Between The Lines
Entrepreneur magazine, February 1999
The resume looks great, but can you believe everything you read? In today's tight labor market, it's tempting to take your applicants' resumes at face value--especially if you're desperate to fill a position--but that's a huge mistake, which could cost you dearly down the road.
Although nothing can replace thorough background checks on prospective employees, there are ways to spot inaccurate resume information. Wayne D. Ford, author of How to Spot a Phony Resume (Management Advantage), offers these examples of clues you might find in resume entries that should alert you to a potential problem:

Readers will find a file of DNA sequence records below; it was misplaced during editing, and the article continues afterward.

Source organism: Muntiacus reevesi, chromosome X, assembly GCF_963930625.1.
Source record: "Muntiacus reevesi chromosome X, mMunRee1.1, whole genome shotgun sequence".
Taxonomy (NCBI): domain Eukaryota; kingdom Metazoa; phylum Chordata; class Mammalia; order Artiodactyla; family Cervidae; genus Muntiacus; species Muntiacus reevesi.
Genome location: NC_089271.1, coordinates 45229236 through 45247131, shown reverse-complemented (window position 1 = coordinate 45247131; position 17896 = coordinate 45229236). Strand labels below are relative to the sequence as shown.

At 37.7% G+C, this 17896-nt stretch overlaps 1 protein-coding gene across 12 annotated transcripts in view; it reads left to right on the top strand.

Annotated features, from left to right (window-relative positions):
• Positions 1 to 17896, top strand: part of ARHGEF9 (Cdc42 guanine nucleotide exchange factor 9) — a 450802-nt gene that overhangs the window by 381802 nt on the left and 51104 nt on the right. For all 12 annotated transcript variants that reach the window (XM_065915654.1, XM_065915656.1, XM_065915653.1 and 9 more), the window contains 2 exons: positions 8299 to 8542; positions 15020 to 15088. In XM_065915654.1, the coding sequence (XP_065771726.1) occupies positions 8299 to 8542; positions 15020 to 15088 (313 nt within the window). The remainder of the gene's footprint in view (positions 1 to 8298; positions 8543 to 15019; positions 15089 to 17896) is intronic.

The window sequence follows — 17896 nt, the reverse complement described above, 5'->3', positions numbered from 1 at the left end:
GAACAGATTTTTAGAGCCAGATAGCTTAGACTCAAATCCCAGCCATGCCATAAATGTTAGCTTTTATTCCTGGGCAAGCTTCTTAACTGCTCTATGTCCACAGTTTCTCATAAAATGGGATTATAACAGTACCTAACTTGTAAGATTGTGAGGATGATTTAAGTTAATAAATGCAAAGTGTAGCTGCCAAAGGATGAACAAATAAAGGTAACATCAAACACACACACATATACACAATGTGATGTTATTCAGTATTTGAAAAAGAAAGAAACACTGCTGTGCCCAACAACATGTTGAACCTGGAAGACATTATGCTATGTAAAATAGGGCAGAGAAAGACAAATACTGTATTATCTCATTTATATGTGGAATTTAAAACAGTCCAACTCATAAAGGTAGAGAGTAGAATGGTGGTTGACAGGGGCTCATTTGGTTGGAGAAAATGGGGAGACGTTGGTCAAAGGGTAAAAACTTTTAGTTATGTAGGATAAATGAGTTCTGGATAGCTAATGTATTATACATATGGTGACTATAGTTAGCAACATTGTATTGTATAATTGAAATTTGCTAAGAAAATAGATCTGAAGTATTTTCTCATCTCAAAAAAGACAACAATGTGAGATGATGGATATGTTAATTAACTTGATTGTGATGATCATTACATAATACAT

- Positions that aren't supported by qualifications elsewhere on the resume. In most cases, senior managers have education and experience forming the foundations for their positions.
- A list of references from or positions at companies that have gone out of business. Be suspicious of impressive information that can't be verified.
- Job titles that don't make sense in the context of the organization. Question someone who was "director of personnel" for a five-employee company or "vice president of production" for a service organization that doesn't manufacture anything.
That one of these red flags is in a resume doesn't necessarily mean it's a lie, Ford says. But it does mean you should investigate thoroughly.
Jacquelyn Lynn left the corporate world more than 12 years ago and has been writing about business and management from her home office in Winter Park, Florida, ever since.